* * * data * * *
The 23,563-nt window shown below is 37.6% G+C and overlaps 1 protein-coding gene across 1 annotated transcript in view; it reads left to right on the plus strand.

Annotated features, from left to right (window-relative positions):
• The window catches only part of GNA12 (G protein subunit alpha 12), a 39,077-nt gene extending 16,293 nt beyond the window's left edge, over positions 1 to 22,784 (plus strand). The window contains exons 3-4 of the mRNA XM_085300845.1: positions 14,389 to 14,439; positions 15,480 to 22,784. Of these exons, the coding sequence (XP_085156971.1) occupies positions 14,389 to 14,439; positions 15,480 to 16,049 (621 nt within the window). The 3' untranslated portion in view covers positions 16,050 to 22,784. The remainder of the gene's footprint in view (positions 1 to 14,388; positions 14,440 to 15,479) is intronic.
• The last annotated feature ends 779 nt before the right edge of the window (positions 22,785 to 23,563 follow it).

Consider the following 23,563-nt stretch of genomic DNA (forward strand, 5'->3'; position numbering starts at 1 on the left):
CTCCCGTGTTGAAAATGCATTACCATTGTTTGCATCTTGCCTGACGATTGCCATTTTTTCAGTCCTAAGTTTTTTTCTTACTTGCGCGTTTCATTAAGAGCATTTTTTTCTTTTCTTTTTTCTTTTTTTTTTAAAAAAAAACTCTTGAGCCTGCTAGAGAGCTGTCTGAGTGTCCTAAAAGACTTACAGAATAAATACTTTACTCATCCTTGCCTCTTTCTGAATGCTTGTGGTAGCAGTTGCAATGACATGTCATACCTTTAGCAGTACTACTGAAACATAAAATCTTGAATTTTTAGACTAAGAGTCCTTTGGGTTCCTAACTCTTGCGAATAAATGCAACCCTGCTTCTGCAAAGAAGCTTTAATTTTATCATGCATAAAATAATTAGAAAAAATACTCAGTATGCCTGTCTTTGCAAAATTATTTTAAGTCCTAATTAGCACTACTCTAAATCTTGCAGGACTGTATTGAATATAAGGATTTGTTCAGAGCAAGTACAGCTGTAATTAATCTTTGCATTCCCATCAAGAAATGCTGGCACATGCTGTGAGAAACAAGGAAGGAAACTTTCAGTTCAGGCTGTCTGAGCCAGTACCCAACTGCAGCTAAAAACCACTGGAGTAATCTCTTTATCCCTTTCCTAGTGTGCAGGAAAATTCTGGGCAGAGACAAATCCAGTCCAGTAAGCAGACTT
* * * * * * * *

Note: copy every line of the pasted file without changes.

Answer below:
The 23,563-nt window shown below is 37.6% G+C and overlaps 1 protein-coding gene across 1 annotated transcript in view; it reads left to right on the plus strand.

Annotated features, from left to right (window-relative positions):
• The window catches only part of GNA12 (G protein subunit alpha 12), a 39,077-nt gene extending 16,293 nt beyond the window's left edge, over positions 1 to 22,784 (plus strand). The window contains exons 3-4 of the mRNA XM_085300845.1: positions 14,389 to 14,439; positions 15,480 to 22,784. Of these exons, the coding sequence (XP_085156971.1) occupies positions 14,389 to 14,439; positions 15,480 to 16,049 (621 nt within the window). The 3' untranslated portion in view covers positions 16,050 to 22,784. The remainder of the gene's footprint in view (positions 1 to 14,388; positions 14,440 to 15,479) is intronic.
• The last annotated feature ends 779 nt before the right edge of the window (positions 22,785 to 23,563 follow it).

Consider the following 23,563-nt stretch of genomic DNA (forward strand, 5'->3'; position numbering starts at 1 on the left):
CTCCCGTGTTGAAAATGCATTACCATTGTTTGCATCTTGCCTGACGATTGCCATTTTTTCAGTCCTAAGTTTTTTTCTTACTTGCGCGTTTCATTAAGAGCATTTTTTTCTTTTCTTTTTTCTTTTTTTTTTAAAAAAAAACTCTTGAGCCTGCTAGAGAGCTGTCTGAGTGTCCTAAAAGACTTACAGAATAAATACTTTACTCATCCTTGCCTCTTTCTGAATGCTTGTGGTAGCAGTTGCAATGACATGTCATACCTTTAGCAGTACTACTGAAACATAAAATCTTGAATTTTTAGACTAAGAGTCCTTTGGGTTCCTAACTCTTGCGAATAAATGCAACCCTGCTTCTGCAAAGAAGCTTTAATTTTATCATGCATAAAATAATTAGAAAAAATACTCAGTATGCCTGTCTTTGCAAAATTATTTTAAGTCCTAATTAGCACTACTCTAAATCTTGCAGGACTGTATTGAATATAAGGATTTGTTCAGAGCAAGTACAGCTGTAATTAATCTTTGCATTCCCATCAAGAAATGCTGGCACATGCTGTGAGAAACAAGGAAGGAAACTTTCAGTTCAGGCTGTCTGAGCCAGTACCCAACTGCAGCTAAAAACCACTGGAGTAATCTCTTTATCCCTTTCCTAGTGTGCAGGAAAATTCTGGGCAGAGACAAATCCAGTCCAGTAAGCAGACTT